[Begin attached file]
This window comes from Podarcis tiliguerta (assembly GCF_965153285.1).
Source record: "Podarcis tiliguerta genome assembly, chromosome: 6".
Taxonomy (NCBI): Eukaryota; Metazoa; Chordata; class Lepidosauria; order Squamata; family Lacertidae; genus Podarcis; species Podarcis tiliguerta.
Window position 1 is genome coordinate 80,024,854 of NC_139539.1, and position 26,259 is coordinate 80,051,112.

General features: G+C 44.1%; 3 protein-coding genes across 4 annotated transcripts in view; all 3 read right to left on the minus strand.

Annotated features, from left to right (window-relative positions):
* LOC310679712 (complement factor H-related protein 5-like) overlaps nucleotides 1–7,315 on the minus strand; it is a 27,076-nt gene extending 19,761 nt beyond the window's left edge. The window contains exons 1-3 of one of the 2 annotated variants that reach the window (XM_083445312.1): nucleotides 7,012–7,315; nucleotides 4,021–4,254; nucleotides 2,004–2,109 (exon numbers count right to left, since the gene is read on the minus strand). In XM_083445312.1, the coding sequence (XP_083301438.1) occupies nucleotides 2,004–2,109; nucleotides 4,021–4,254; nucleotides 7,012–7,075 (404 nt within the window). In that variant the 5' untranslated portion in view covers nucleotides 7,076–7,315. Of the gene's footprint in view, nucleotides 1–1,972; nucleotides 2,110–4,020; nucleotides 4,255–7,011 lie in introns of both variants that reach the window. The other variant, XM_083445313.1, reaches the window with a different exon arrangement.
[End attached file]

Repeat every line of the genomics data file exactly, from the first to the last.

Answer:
This window comes from Podarcis tiliguerta (assembly GCF_965153285.1).
Source record: "Podarcis tiliguerta genome assembly, chromosome: 6".
Taxonomy (NCBI): Eukaryota; Metazoa; Chordata; class Lepidosauria; order Squamata; family Lacertidae; genus Podarcis; species Podarcis tiliguerta.
Window position 1 is genome coordinate 80,024,854 of NC_139539.1, and position 26,259 is coordinate 80,051,112.

General features: G+C 44.1%; 3 protein-coding genes across 4 annotated transcripts in view; all 3 read right to left on the minus strand.

Annotated features, from left to right (window-relative positions):
* LOC310679712 (complement factor H-related protein 5-like) overlaps nucleotides 1–7,315 on the minus strand; it is a 27,076-nt gene extending 19,761 nt beyond the window's left edge. The window contains exons 1-3 of one of the 2 annotated variants that reach the window (XM_083445312.1): nucleotides 7,012–7,315; nucleotides 4,021–4,254; nucleotides 2,004–2,109 (exon numbers count right to left, since the gene is read on the minus strand). In XM_083445312.1, the coding sequence (XP_083301438.1) occupies nucleotides 2,004–2,109; nucleotides 4,021–4,254; nucleotides 7,012–7,075 (404 nt within the window). In that variant the 5' untranslated portion in view covers nucleotides 7,076–7,315. Of the gene's footprint in view, nucleotides 1–1,972; nucleotides 2,110–4,020; nucleotides 4,255–7,011 lie in introns of both variants that reach the window. The other variant, XM_083445313.1, reaches the window with a different exon arrangement.